I should like to be able to express adequately my deep and sincere appreciation of this honor. I am gratified beyond words to have been invited to deliver this de Schweinitz Lecture; but mingled with this feeling is a heavy sense of the responsibility involved. I want to take this opportunity to pay my personal tribute to the memory of Dr. de Schweinitz. He was a fine gentleman, always surrounded by an aura of greatness. It is not enough to say that he was an eminent ophthalmologist. He was a preeminent man who chose to be an ophthalmologist. He showed me many kindnesses during the time I knew him and worked under him, and I feel especially indebted for his having chosen me to assist Basil Graves, whom he brought over from England to give a number of short courses in slit lamp microscopy. It was in the earliest days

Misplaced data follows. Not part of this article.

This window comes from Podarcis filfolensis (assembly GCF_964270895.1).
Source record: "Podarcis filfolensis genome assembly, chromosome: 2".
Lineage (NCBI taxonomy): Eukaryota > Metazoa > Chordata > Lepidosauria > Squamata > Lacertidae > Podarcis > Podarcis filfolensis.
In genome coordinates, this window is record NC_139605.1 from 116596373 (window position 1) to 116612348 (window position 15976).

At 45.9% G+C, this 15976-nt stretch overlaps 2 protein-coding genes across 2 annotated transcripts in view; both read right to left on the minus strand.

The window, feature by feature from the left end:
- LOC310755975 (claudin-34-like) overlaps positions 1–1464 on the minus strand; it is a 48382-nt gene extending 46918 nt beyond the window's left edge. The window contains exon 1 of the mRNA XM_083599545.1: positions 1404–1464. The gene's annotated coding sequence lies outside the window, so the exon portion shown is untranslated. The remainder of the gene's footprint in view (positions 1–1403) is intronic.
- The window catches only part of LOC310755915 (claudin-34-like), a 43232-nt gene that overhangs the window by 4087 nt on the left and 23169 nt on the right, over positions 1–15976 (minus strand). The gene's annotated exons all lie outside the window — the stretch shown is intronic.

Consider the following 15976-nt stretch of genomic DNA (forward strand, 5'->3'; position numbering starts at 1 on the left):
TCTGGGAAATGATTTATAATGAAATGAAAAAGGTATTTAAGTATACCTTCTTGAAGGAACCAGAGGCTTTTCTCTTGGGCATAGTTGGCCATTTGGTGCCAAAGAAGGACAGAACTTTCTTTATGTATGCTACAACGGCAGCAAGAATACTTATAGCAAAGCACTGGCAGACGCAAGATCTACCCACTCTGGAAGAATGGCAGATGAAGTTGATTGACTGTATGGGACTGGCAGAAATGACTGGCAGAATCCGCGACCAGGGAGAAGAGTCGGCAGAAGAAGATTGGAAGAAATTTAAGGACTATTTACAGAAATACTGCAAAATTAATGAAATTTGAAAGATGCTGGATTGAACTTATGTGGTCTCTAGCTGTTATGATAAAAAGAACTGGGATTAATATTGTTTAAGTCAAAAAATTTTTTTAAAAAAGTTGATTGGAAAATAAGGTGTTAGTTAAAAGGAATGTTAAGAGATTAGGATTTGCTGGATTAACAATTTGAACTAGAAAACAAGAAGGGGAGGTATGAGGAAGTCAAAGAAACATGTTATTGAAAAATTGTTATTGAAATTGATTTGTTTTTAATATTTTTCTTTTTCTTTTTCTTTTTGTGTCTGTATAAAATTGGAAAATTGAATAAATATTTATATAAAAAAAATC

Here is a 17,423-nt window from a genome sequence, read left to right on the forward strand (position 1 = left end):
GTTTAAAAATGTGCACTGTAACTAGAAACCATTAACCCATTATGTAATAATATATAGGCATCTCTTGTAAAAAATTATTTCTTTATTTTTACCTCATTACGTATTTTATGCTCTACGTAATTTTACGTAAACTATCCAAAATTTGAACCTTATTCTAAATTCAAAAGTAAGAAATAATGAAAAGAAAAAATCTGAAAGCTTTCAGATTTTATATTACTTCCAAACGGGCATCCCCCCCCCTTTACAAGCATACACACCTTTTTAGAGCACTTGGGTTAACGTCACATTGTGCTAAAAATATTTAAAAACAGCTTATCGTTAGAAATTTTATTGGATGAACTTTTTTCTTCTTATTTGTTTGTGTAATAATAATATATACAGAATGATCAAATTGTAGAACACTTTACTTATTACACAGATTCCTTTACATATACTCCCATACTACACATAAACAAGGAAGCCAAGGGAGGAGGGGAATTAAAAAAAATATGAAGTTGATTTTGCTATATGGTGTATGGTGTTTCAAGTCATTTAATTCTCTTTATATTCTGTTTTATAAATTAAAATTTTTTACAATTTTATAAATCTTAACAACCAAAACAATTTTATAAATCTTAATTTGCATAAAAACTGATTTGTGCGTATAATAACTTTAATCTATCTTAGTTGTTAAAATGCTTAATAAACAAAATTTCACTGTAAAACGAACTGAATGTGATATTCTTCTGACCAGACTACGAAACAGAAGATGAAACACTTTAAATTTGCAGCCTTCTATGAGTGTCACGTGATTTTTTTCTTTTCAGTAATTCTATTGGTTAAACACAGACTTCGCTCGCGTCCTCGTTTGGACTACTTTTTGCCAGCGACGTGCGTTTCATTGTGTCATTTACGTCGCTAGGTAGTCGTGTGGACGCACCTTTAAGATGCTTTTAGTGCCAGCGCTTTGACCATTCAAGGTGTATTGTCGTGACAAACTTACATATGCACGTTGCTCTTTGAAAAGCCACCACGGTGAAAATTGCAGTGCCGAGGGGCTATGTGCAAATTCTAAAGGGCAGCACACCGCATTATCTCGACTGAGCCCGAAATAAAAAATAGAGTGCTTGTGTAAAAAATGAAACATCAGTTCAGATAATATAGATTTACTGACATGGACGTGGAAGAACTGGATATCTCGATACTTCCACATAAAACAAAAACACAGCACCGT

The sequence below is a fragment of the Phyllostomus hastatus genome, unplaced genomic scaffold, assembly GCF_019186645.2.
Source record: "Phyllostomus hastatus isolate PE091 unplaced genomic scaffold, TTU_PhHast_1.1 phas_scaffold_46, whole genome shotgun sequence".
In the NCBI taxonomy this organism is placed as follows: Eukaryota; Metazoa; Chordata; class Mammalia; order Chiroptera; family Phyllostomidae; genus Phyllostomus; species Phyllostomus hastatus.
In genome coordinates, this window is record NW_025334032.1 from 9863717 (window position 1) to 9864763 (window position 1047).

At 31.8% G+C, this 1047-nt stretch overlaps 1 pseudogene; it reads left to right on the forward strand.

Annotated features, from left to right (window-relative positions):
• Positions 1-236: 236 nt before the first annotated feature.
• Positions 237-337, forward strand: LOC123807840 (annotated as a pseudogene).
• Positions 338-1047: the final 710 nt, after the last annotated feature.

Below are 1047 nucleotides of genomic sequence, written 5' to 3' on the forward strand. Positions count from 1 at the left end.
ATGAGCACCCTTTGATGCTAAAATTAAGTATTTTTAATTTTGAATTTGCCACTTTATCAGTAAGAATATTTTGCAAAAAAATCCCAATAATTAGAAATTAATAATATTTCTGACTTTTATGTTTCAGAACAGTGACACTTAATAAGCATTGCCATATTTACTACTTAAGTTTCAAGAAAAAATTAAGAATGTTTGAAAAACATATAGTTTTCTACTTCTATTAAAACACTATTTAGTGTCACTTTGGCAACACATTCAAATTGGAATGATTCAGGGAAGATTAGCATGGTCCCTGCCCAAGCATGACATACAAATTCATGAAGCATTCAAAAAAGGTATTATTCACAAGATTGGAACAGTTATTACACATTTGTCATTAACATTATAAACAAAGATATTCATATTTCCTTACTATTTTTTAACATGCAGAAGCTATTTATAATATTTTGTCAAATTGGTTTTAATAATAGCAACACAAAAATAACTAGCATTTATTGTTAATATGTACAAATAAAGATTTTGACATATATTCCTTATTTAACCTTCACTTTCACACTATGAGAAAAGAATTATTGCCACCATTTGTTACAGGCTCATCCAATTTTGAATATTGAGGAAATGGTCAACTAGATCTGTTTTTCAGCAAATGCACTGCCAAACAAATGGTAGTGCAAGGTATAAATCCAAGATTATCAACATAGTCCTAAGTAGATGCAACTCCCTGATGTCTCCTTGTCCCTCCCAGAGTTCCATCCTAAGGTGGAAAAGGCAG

COWAN A. Observations on Ocular Pigment and Pigmentation: Eighteenth Annual de Schweinitz Lecture. AMA Arch Ophthalmol. 1956;55(2):161–173. doi:10.1001/archopht.1956.00930030163001
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